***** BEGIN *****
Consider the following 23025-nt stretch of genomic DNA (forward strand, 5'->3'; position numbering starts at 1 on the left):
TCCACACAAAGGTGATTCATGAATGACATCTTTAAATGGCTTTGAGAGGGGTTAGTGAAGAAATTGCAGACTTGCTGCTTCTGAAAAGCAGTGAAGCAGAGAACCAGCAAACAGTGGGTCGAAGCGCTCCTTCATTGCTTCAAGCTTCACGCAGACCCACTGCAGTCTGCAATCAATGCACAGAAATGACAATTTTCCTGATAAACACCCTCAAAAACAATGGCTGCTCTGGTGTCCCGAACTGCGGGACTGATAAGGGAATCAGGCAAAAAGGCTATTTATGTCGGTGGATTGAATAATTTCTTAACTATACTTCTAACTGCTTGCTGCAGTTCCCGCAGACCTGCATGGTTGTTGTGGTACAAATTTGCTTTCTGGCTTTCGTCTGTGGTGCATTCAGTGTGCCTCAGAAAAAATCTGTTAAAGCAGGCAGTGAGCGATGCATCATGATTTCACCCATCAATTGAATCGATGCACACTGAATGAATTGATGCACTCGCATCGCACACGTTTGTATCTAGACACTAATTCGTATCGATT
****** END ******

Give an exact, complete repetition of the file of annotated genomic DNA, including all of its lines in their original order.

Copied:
Consider the following 23025-nt stretch of genomic DNA (forward strand, 5'->3'; position numbering starts at 1 on the left):
TCCACACAAAGGTGATTCATGAATGACATCTTTAAATGGCTTTGAGAGGGGTTAGTGAAGAAATTGCAGACTTGCTGCTTCTGAAAAGCAGTGAAGCAGAGAACCAGCAAACAGTGGGTCGAAGCGCTCCTTCATTGCTTCAAGCTTCACGCAGACCCACTGCAGTCTGCAATCAATGCACAGAAATGACAATTTTCCTGATAAACACCCTCAAAAACAATGGCTGCTCTGGTGTCCCGAACTGCGGGACTGATAAGGGAATCAGGCAAAAAGGCTATTTATGTCGGTGGATTGAATAATTTCTTAACTATACTTCTAACTGCTTGCTGCAGTTCCCGCAGACCTGCATGGTTGTTGTGGTACAAATTTGCTTTCTGGCTTTCGTCTGTGGTGCATTCAGTGTGCCTCAGAAAAAATCTGTTAAAGCAGGCAGTGAGCGATGCATCATGATTTCACCCATCAATTGAATCGATGCACACTGAATGAATTGATGCACTCGCATCGCACACGTTTGTATCTAGACACTAATTCGTATCGATT